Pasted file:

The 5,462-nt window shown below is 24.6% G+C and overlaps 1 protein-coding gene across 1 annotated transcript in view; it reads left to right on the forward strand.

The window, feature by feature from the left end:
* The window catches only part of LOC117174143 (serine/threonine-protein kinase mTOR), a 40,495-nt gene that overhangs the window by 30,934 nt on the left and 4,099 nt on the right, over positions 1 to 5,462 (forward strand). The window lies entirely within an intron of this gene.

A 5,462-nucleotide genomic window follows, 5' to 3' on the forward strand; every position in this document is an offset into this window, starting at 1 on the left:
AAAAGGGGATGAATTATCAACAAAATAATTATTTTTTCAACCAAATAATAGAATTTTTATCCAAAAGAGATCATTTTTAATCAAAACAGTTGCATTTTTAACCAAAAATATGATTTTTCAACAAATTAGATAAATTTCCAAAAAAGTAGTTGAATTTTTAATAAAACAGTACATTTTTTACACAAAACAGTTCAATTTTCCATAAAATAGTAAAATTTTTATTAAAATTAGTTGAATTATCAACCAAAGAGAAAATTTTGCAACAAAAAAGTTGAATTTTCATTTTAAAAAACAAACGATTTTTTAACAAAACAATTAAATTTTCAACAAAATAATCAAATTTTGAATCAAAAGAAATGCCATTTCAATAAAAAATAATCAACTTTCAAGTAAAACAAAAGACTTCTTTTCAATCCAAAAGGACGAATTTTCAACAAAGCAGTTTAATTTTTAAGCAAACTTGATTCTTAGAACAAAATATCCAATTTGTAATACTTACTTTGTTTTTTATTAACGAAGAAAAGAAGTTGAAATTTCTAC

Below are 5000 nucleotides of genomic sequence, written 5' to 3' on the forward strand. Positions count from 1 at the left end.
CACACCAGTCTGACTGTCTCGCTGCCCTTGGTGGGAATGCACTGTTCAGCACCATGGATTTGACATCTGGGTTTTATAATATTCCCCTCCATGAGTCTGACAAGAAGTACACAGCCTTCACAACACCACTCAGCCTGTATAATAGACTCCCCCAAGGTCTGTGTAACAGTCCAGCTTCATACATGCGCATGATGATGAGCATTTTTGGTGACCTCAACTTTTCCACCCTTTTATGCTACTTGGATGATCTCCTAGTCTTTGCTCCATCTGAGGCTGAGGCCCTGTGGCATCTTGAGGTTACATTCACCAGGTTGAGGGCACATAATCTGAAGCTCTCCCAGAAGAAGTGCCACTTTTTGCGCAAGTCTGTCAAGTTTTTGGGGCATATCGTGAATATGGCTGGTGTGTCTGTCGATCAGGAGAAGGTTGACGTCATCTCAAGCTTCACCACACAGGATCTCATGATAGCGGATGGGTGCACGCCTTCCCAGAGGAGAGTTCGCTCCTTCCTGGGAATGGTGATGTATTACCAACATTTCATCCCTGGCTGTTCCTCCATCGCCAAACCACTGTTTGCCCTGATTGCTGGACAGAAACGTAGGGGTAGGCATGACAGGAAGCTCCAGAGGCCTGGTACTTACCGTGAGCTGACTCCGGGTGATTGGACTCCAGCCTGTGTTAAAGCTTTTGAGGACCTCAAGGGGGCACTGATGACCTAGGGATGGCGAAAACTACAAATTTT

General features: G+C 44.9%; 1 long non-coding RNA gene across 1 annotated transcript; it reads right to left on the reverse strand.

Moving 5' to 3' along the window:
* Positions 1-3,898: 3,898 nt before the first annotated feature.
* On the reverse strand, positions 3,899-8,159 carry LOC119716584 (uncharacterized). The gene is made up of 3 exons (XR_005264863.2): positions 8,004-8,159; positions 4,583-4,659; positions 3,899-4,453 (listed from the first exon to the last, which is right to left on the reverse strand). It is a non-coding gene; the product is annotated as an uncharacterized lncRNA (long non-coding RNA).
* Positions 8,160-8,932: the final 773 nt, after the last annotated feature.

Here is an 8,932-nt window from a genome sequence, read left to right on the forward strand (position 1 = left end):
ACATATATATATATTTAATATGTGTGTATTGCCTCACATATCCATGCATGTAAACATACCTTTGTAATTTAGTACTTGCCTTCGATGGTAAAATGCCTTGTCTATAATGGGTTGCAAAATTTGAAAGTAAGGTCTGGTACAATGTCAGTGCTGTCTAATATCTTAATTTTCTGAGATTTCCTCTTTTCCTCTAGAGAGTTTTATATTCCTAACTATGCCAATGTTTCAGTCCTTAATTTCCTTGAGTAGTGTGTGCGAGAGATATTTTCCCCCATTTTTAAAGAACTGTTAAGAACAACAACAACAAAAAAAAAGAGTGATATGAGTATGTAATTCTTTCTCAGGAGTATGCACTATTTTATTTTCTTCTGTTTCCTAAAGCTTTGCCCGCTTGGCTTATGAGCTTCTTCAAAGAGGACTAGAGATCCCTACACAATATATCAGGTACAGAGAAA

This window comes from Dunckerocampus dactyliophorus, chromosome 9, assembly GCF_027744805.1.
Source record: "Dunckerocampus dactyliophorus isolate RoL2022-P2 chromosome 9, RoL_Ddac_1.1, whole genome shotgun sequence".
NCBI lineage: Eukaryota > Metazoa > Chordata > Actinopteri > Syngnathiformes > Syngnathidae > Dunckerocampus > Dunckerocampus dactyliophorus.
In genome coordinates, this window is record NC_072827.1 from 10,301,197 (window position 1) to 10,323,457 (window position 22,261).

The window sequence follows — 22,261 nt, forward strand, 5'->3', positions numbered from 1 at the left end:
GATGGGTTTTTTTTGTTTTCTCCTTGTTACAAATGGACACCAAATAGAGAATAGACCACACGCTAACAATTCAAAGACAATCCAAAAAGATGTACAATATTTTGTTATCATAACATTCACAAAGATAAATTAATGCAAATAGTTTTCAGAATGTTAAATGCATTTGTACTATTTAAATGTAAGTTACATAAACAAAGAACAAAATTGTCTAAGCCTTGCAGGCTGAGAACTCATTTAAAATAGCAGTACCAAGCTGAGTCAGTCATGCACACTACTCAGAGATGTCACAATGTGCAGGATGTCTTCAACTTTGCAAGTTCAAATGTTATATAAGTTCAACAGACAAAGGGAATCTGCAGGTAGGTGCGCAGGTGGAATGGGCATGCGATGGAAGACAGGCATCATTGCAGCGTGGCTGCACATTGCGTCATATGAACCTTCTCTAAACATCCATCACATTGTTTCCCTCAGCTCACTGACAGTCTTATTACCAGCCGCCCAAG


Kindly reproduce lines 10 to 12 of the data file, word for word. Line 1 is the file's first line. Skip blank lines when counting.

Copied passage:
* Positions 1-3,898: 3,898 nt before the first annotated feature.
* On the reverse strand, positions 3,899-8,159 carry LOC119716584 (uncharacterized). The gene is made up of 3 exons (XR_005264863.2): positions 8,004-8,159; positions 4,583-4,659; positions 3,899-4,453 (listed from the first exon to the last, which is right to left on the reverse strand). It is a non-coding gene; the product is annotated as an uncharacterized lncRNA (long non-coding RNA).
* Positions 8,160-8,932: the final 773 nt, after the last annotated feature.